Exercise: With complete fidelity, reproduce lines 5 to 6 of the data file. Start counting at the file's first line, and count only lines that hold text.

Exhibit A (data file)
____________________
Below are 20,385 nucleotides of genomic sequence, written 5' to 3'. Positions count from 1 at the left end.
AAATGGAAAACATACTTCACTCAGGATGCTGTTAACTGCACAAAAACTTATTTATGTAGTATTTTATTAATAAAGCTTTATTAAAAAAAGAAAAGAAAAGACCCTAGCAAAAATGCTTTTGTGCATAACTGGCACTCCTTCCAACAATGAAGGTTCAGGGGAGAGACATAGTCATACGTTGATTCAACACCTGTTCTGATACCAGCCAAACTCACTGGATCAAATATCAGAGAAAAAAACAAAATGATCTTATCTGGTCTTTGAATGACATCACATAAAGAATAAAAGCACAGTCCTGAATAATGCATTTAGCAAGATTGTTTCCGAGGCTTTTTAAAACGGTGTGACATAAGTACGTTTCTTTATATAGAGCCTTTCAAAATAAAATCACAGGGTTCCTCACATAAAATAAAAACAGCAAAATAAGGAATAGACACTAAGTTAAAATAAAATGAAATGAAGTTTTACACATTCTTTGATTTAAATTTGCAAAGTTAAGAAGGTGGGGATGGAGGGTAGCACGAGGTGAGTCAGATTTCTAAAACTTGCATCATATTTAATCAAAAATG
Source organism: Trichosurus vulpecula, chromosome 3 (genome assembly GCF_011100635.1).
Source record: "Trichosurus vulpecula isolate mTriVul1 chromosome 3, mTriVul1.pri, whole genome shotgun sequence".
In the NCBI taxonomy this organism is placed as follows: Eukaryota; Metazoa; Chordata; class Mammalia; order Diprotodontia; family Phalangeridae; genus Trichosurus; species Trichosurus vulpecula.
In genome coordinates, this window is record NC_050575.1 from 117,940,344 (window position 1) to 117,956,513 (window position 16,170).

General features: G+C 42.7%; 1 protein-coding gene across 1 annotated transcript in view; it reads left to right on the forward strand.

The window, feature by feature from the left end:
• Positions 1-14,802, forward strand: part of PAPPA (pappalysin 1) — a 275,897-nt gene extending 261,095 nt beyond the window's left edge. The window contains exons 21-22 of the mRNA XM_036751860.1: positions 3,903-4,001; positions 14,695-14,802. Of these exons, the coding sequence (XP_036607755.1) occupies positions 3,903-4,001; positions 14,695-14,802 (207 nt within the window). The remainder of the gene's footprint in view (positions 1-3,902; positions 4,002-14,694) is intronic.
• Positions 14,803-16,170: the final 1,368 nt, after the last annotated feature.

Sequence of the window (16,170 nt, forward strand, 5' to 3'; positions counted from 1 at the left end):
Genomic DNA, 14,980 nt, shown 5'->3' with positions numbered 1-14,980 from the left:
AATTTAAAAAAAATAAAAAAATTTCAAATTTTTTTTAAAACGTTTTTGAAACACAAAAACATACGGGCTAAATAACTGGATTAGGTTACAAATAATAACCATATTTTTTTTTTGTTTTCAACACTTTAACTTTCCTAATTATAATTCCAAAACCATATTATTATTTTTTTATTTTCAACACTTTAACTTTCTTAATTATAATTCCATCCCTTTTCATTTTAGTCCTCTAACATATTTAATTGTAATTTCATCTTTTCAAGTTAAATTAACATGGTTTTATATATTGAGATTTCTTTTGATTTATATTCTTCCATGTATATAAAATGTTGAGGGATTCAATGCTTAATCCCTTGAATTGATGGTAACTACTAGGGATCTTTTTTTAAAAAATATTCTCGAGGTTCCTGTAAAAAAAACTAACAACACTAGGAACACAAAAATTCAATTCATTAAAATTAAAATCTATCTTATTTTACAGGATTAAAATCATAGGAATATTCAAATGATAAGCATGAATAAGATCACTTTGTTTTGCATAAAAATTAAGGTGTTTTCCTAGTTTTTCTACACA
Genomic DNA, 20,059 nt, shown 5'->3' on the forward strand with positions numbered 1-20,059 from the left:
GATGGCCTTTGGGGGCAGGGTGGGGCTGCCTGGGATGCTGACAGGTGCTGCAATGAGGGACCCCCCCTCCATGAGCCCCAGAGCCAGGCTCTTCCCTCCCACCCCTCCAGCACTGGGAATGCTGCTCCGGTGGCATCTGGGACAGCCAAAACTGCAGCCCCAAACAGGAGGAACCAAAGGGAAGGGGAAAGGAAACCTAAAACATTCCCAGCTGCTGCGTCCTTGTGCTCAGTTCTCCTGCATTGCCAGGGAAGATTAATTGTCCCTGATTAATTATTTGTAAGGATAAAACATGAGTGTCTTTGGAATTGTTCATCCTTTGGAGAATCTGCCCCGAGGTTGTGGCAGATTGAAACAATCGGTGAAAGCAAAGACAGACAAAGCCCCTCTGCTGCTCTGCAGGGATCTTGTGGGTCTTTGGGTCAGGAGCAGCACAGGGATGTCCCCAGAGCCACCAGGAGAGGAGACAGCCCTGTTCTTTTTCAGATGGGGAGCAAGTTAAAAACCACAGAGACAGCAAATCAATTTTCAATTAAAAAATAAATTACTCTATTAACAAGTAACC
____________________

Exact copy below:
In the NCBI taxonomy this organism is placed as follows: Eukaryota; Metazoa; Chordata; class Mammalia; order Diprotodontia; family Phalangeridae; genus Trichosurus; species Trichosurus vulpecula.
In genome coordinates, this window is record NC_050575.1 from 117,940,344 (window position 1) to 117,956,513 (window position 16,170).